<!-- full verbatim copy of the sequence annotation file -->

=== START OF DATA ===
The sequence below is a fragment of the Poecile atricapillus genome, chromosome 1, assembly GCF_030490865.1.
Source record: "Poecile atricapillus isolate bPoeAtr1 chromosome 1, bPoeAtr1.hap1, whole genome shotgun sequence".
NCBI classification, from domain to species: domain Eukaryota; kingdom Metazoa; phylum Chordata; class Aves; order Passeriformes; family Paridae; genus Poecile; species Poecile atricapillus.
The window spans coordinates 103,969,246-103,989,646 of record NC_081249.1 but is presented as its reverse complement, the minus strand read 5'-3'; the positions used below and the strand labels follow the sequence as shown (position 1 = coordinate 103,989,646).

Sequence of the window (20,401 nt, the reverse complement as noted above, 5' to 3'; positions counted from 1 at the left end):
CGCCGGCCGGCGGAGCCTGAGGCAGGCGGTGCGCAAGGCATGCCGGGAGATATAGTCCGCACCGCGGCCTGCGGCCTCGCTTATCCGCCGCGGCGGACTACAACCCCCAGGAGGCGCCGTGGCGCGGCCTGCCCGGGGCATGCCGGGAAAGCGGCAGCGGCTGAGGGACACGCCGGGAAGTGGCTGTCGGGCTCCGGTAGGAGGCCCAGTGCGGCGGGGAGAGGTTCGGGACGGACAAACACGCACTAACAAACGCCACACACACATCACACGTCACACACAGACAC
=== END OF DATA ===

The sequence below is a fragment of the Poecile atricapillus genome, chromosome 1, assembly GCF_030490865.1.
Source record: "Poecile atricapillus isolate bPoeAtr1 chromosome 1, bPoeAtr1.hap1, whole genome shotgun sequence".
NCBI classification, from domain to species: domain Eukaryota; kingdom Metazoa; phylum Chordata; class Aves; order Passeriformes; family Paridae; genus Poecile; species Poecile atricapillus.
The window spans coordinates 103,969,246-103,989,646 of record NC_081249.1 but is presented as its reverse complement, the minus strand read 5'-3'; the positions used below and the strand labels follow the sequence as shown (position 1 = coordinate 103,989,646).

Sequence of the window (20,401 nt, the reverse complement as noted above, 5' to 3'; positions counted from 1 at the left end):
CGCCGGCCGGCGGAGCCTGAGGCAGGCGGTGCGCAAGGCATGCCGGGAGATATAGTCCGCACCGCGGCCTGCGGCCTCGCTTATCCGCCGCGGCGGACTACAACCCCCAGGAGGCGCCGTGGCGCGGCCTGCCCGGGGCATGCCGGGAAAGCGGCAGCGGCTGAGGGACACGCCGGGAAGTGGCTGTCGGGCTCCGGTAGGAGGCCCAGTGCGGCGGGGAGAGGTTCGGGACGGACAAACACGCACTAACAAACGCCACACACACATCACACGTCACACACAGACAC